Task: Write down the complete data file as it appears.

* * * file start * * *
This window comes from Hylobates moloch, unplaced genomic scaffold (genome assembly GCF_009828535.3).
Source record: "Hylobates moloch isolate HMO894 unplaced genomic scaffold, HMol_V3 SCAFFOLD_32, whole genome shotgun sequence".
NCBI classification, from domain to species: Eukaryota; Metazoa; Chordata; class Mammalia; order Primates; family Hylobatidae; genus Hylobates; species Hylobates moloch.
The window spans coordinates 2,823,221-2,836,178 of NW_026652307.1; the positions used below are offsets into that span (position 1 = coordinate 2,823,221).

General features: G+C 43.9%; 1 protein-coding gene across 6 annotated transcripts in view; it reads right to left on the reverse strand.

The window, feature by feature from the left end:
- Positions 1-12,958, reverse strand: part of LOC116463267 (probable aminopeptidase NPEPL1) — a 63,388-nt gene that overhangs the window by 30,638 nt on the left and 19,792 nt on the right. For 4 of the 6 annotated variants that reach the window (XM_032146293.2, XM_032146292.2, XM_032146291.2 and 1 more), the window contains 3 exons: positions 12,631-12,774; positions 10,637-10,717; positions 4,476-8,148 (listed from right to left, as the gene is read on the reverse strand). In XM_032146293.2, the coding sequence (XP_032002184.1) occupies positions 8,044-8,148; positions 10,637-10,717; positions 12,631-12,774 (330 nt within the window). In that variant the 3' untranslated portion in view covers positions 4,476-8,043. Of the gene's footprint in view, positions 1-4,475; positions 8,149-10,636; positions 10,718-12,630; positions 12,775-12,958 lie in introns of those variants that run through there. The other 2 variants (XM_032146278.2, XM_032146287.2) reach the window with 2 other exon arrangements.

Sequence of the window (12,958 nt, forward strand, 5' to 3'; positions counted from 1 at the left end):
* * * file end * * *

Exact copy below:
This window comes from Hylobates moloch, unplaced genomic scaffold (genome assembly GCF_009828535.3).
Source record: "Hylobates moloch isolate HMO894 unplaced genomic scaffold, HMol_V3 SCAFFOLD_32, whole genome shotgun sequence".
NCBI classification, from domain to species: Eukaryota; Metazoa; Chordata; class Mammalia; order Primates; family Hylobatidae; genus Hylobates; species Hylobates moloch.
The window spans coordinates 2,823,221-2,836,178 of NW_026652307.1; the positions used below are offsets into that span (position 1 = coordinate 2,823,221).

General features: G+C 43.9%; 1 protein-coding gene across 6 annotated transcripts in view; it reads right to left on the reverse strand.

The window, feature by feature from the left end:
- Positions 1-12,958, reverse strand: part of LOC116463267 (probable aminopeptidase NPEPL1) — a 63,388-nt gene that overhangs the window by 30,638 nt on the left and 19,792 nt on the right. For 4 of the 6 annotated variants that reach the window (XM_032146293.2, XM_032146292.2, XM_032146291.2 and 1 more), the window contains 3 exons: positions 12,631-12,774; positions 10,637-10,717; positions 4,476-8,148 (listed from right to left, as the gene is read on the reverse strand). In XM_032146293.2, the coding sequence (XP_032002184.1) occupies positions 8,044-8,148; positions 10,637-10,717; positions 12,631-12,774 (330 nt within the window). In that variant the 3' untranslated portion in view covers positions 4,476-8,043. Of the gene's footprint in view, positions 1-4,475; positions 8,149-10,636; positions 10,718-12,630; positions 12,775-12,958 lie in introns of those variants that run through there. The other 2 variants (XM_032146278.2, XM_032146287.2) reach the window with 2 other exon arrangements.

Sequence of the window (12,958 nt, forward strand, 5' to 3'; positions counted from 1 at the left end):